At the end of 2021, with the help of Dignita Foundation, the complainant presented to the ECHR her final position on the Government's response and on the merits of the complaint. She maintains that the Penal Code allows victims of human trafficking to seek compensation for pecuniary and non-pecuniary damage through a civil action. In D.K.’s case, however, instead of the court determining the amount of compensation after finding the perpetrator guilty, it did not recognise such right for her. The applicant argued that the provision of Art. 329, para. 2 of the Penal Code is from 1968, it has become obsolete and has lost its significance in modern society. This is supported by the fact that in recent times a law has been adopted in Bulgaria, which taxes the escort service (the Law on Local Taxes and Fees). Also, the criminalisation of the services provided by the victims of trafficking through Art. 329, para. 2 of the Penal Code contradicts the basic principle in the legal protection of these individuals - the clause of impunity: "The act committed by a person who has suffered from trafficking in human beings when he was forced to commit it in direct connection with this quality has not been committed in guilt" (Article 16a of the Penal Code). In addition, the Law on Assistance and Financial Compensation to Victims of Crime provides for the State to compensate victims of trafficking for "lost income" and "other property damages".
In the case of D.K. GRETA took part before the ECHR as a third interested party. GRETA presented an opinion listing the norms of international and European law, which contains grounds for claiming property damages from human trafficking. GRETA also presented examples from the case law of other European countries, which award compensation for wages and income taken by traffickers, who have unjustifiably enriched themselves through the sexual exploitation of third parties. The outcome of the ECHR case is extremely important for victims of trafficking for sexual exploitation. Through the application of Art. 329 of the Penal Code, the State treats victims of sexual exploitation as accused, or responsible for problems related to the lack of a clear status regarding prostitution, and not as victims of crime. Traffickers often keep victims in submission, suggesting that the State and its institutions are not on their side. Such case law helps them to solidify this position and to make their threats to victims even more effective. This leads to victims' distrust in the State and the judiciary and demotivates their participation in court proceedings, while reinforcing dependence on traffickers. Moreover, the income generated by their exploitation is not reimbursed through claims for damages, but is considered to be confiscated in favour of the State. This reinforces the victims' sense of injustice. Even when there are no data on trafficking and exploitation, the prosecution of prostitutes in some settlements contributes to their marginalization and makes it impossible for them to integrate into society, as well as it negatively impacts their chances for alternative work in the future. For those who want to give up prostitution, a criminal record indicating that a person has been convicted affects significantly and negatively their job searching and applications. Therefore, a positive decision of the ECHR on the appeal of D.K. would direct the Government to review the compliance of Art. 329 of the Penal Code with the Convention on Human Rights. Such a repeal of an obsolete regulation that came into force in 1968 would benefit both victims of trafficking for sexual exploitation, as well as another highly vulnerable to human trafficking group - independent sex workers who are subject to social exclusion and marginalization.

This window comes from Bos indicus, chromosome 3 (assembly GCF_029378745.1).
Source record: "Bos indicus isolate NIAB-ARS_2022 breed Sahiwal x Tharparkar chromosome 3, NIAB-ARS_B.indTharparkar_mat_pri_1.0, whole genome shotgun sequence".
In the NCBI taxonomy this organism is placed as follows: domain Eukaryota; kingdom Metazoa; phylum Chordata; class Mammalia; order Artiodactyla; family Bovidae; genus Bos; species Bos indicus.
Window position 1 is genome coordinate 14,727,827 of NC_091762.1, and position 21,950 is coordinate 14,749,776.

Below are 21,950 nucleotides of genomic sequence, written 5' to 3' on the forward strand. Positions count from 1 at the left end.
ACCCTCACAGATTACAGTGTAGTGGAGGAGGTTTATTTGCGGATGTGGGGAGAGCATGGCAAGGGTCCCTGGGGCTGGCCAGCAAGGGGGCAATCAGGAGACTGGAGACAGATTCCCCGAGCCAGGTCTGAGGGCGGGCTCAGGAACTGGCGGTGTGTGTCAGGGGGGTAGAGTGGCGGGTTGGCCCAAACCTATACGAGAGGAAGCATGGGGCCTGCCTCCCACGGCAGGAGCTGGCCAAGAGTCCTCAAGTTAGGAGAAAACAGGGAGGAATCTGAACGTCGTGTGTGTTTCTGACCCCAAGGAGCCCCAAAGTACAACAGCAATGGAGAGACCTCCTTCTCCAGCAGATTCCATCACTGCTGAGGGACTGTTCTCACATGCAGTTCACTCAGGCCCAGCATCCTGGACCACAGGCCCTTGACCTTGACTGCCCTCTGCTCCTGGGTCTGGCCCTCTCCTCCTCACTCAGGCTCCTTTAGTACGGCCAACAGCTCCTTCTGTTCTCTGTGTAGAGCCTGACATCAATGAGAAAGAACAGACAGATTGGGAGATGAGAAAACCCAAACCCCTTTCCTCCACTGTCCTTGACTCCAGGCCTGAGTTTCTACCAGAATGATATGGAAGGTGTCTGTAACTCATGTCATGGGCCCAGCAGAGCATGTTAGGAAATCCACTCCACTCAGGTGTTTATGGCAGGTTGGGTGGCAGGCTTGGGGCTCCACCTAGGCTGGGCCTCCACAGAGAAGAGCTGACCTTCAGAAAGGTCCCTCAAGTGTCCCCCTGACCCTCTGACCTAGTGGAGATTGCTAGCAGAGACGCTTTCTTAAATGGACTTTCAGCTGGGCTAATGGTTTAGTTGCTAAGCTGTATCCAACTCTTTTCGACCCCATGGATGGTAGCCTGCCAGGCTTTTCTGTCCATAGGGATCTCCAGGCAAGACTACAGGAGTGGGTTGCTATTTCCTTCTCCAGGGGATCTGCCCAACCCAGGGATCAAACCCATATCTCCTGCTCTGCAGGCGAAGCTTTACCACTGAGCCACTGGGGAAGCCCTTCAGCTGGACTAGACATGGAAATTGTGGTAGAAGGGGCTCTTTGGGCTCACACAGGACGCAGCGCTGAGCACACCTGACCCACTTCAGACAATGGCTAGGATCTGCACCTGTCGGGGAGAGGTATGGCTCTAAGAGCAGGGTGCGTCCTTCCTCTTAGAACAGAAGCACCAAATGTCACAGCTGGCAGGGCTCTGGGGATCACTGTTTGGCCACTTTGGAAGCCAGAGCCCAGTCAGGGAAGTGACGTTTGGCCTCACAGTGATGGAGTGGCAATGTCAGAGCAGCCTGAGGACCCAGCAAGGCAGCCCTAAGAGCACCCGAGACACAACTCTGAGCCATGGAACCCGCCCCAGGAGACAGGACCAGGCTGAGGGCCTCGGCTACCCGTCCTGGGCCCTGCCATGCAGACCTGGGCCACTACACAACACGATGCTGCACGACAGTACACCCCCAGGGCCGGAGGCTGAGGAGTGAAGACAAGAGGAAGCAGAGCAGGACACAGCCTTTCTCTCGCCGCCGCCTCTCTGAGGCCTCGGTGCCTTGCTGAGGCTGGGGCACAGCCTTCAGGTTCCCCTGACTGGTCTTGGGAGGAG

More details on the case are available on the ECHR's official website here: https://hudoc.echr.coe.int/eng?i=001-210388. The applicant is represented by lawyer Natasha Dobreva. Legal aid is provided under a project funded by the Bulgarian Women's Fund.